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Use Shakespeare, But Let's Be Practical
CUNY's Anthea Tillyer Outlines a Judicious Policy

Anthea Tillyer, of the City University of New York, recently posted a comment during a William Shakespeare debate on the TESL-L listserv (she created the TESL-L list in 1992). Professor Tillyer graciously contributed her remarks as an article for ESL MiniConference Online.

Anthea TillyerI see great value in using Shakespeare with students. However, like everything else in any area of pedagogy, it depends on the needs and goals of the students.

While it is true that Shakespeare does not necessarily help our learners communicate with people in modern English, it gives them a cultural reference. In my experience, almost ALL students enjoy Shakespeare from time to time when introduced skillfully and judiciously. Moreoever, Shakespeare is not immortal for no reason at all - his plots are great, his characters complex and timeless, and the poetry of his language, the music of it, is apparent to thoughtful people who don't necessarily understand the underlying meaning.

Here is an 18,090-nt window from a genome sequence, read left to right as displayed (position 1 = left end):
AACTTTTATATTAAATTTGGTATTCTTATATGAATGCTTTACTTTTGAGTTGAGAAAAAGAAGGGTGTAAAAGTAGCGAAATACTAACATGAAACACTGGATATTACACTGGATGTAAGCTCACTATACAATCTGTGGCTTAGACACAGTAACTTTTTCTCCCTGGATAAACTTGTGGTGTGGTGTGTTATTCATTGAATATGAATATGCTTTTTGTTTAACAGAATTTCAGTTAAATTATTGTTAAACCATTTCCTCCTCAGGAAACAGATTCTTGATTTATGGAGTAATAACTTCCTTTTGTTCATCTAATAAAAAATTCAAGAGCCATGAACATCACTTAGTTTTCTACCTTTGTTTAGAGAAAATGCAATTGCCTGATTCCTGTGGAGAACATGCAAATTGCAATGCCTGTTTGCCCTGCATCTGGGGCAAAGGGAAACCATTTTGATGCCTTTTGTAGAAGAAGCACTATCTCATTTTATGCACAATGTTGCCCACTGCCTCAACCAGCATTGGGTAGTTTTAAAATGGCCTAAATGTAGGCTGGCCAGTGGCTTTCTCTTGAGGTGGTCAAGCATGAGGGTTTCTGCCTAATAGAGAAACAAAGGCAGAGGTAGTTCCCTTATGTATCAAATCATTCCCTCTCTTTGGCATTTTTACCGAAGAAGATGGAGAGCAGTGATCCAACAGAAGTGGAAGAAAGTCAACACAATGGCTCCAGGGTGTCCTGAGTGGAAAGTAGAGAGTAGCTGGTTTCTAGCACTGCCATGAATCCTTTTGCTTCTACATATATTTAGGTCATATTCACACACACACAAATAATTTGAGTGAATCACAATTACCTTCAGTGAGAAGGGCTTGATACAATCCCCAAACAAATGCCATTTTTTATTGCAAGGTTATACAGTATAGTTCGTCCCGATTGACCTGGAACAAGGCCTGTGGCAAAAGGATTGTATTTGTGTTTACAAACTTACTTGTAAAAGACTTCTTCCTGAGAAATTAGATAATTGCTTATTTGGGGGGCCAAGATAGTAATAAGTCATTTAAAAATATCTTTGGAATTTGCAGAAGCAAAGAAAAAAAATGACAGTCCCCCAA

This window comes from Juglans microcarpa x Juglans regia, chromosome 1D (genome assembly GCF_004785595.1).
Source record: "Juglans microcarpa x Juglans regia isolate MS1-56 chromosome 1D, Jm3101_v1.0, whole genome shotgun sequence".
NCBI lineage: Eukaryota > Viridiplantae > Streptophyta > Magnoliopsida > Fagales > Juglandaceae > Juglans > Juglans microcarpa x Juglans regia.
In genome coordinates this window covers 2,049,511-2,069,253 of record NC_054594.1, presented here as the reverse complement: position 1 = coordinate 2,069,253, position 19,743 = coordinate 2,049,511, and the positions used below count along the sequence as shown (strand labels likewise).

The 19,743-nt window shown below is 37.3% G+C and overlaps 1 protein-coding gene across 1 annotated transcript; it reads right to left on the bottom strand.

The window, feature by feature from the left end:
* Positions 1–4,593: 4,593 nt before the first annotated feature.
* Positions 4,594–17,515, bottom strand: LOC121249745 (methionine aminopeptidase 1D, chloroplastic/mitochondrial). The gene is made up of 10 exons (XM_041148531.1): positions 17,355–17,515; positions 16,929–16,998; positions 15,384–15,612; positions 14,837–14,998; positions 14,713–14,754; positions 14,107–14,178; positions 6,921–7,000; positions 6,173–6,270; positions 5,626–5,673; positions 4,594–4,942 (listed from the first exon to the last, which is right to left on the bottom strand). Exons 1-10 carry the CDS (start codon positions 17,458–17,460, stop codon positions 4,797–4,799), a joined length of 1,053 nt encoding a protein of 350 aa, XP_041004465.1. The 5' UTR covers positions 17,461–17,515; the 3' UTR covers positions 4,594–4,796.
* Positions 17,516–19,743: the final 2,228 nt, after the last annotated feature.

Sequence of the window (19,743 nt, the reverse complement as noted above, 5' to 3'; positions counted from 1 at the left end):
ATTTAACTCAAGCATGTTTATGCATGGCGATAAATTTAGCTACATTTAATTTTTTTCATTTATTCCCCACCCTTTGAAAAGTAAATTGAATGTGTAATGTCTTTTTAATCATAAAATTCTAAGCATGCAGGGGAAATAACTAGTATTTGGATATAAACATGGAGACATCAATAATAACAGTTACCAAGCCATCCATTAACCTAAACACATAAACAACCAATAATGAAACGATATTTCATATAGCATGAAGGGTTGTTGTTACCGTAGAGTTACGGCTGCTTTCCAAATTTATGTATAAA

I have found that students really enjoy learning the stories of the plots and then watching parts of (or all of) some of the excellent movies that have been made of Shakespeare plays. You can also play the (old-now) rock song "What a piece of work is man", which is word for word from "Hamlet" (and the musical "Hair").

In short, Shakespeare rocks! And not just for educated native- speakers. But he should be used to enrich and vary a course, not as a steady means of instruction (if you are trying to help students communicate in modern-world English)

Comment by Anthea Tillyer
City University of New York (USA)

2002 ESL MiniConference Online